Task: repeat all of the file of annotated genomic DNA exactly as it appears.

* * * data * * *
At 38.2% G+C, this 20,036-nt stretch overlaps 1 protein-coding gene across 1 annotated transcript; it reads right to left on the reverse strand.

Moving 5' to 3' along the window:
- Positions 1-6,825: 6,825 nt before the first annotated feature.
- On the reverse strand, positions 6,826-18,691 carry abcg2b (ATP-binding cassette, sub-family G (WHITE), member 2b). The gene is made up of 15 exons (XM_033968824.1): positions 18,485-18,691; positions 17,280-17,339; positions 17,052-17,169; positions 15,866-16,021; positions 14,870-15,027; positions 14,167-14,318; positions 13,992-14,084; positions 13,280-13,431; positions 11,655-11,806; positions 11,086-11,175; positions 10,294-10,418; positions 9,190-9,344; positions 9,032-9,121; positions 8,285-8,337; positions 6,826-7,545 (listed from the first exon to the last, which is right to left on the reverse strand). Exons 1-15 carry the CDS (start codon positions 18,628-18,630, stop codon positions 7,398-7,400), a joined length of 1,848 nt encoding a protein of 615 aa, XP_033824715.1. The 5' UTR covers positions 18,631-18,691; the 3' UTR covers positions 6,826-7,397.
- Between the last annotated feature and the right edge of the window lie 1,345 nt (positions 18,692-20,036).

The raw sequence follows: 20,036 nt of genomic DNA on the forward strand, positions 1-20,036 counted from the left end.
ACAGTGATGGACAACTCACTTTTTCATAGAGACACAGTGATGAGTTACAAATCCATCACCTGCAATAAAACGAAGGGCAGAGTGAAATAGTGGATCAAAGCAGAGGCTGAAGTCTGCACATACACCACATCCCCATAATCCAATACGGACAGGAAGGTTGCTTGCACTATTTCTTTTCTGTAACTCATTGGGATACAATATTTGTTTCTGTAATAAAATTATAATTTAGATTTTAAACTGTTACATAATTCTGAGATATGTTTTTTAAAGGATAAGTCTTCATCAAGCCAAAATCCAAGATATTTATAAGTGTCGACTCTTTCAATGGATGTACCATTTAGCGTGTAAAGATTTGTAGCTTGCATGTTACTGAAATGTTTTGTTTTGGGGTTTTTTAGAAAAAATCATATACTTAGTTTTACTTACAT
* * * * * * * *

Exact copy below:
At 38.2% G+C, this 20,036-nt stretch overlaps 1 protein-coding gene across 1 annotated transcript; it reads right to left on the reverse strand.

Moving 5' to 3' along the window:
- Positions 1-6,825: 6,825 nt before the first annotated feature.
- On the reverse strand, positions 6,826-18,691 carry abcg2b (ATP-binding cassette, sub-family G (WHITE), member 2b). The gene is made up of 15 exons (XM_033968824.1): positions 18,485-18,691; positions 17,280-17,339; positions 17,052-17,169; positions 15,866-16,021; positions 14,870-15,027; positions 14,167-14,318; positions 13,992-14,084; positions 13,280-13,431; positions 11,655-11,806; positions 11,086-11,175; positions 10,294-10,418; positions 9,190-9,344; positions 9,032-9,121; positions 8,285-8,337; positions 6,826-7,545 (listed from the first exon to the last, which is right to left on the reverse strand). Exons 1-15 carry the CDS (start codon positions 18,628-18,630, stop codon positions 7,398-7,400), a joined length of 1,848 nt encoding a protein of 615 aa, XP_033824715.1. The 5' UTR covers positions 18,631-18,691; the 3' UTR covers positions 6,826-7,397.
- Between the last annotated feature and the right edge of the window lie 1,345 nt (positions 18,692-20,036).

The raw sequence follows: 20,036 nt of genomic DNA on the forward strand, positions 1-20,036 counted from the left end.
ACAGTGATGGACAACTCACTTTTTCATAGAGACACAGTGATGAGTTACAAATCCATCACCTGCAATAAAACGAAGGGCAGAGTGAAATAGTGGATCAAAGCAGAGGCTGAAGTCTGCACATACACCACATCCCCATAATCCAATACGGACAGGAAGGTTGCTTGCACTATTTCTTTTCTGTAACTCATTGGGATACAATATTTGTTTCTGTAATAAAATTATAATTTAGATTTTAAACTGTTACATAATTCTGAGATATGTTTTTTAAAGGATAAGTCTTCATCAAGCCAAAATCCAAGATATTTATAAGTGTCGACTCTTTCAATGGATGTACCATTTAGCGTGTAAAGATTTGTAGCTTGCATGTTACTGAAATGTTTTGTTTTGGGGTTTTTTAGAAAAAATCATATACTTAGTTTTACTTACAT